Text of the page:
Richard Edwards, Principal Analyst, Ovum.
AUSTRALIA: The announcement comes just a week after Google announced its light-weight, instant-on, cloud-centric notebook, and is no doubt intended to make people think more deeply about their actual computing requirements rather than following the hype and the crowd.
Tablet devices, such as the Apple iPad, the Motorola Xoom and RIM’s BlackBerry PlayBook, are offering users an alternative computing ‘lifestyle’, much as the iPhone and Android-based smartphones have changed the way we think about mobile phones. But most business users of these new tablet devices have not yet ditched their desktop or laptops PCs, preferring instead to use them as a convenient and more usable extension to their primary computer while on the move or away from their desk.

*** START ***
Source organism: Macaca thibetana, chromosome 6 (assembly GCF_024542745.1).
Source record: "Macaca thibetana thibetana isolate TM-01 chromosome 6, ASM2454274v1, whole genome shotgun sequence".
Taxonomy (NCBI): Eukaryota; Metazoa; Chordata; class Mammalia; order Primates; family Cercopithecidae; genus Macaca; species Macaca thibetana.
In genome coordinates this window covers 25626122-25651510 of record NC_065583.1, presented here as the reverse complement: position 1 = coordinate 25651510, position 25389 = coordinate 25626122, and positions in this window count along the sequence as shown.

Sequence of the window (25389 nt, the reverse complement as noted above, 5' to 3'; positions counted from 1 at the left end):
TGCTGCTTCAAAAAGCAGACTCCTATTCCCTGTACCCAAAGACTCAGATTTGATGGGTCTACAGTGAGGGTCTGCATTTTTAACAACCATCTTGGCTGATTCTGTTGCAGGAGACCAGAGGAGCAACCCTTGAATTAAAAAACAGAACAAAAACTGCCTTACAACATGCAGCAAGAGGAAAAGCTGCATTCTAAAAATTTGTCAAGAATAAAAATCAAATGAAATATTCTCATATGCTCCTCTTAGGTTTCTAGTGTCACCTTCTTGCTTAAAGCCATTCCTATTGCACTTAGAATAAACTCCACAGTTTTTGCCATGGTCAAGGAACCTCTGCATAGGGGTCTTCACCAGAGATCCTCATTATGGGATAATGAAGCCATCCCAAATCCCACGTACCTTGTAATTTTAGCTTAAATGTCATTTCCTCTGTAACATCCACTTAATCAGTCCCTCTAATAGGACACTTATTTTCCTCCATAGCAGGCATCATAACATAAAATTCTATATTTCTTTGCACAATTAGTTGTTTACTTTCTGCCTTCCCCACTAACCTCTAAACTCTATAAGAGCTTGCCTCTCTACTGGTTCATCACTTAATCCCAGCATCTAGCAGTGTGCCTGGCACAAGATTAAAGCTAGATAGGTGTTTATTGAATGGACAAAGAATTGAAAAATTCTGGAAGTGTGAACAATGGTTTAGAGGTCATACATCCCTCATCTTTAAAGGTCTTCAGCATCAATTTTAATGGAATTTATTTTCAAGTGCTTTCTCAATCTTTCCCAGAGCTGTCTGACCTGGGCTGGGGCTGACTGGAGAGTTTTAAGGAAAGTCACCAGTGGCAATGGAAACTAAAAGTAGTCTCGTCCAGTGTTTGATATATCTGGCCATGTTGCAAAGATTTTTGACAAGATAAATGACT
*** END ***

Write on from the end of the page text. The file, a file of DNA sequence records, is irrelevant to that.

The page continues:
Windows 8 will, if Microsoft’s hardware partners come up with good designs, provide business users and the huge community of ‘content creators’ with a tablet-sized device that has a full touch-based user interface, an ability to run standard Windows productivity tools and business applications, and the ability to connect to, and communicate with, a plethora of computing peripherals.
We believe that Microsoft is still a viable market-maker, and that reports of its imminent demise are somewhat over exaggerated. However, the world’s most powerful IT company must bring its innovations to market in a more complete and marketable manner than has been the case to date.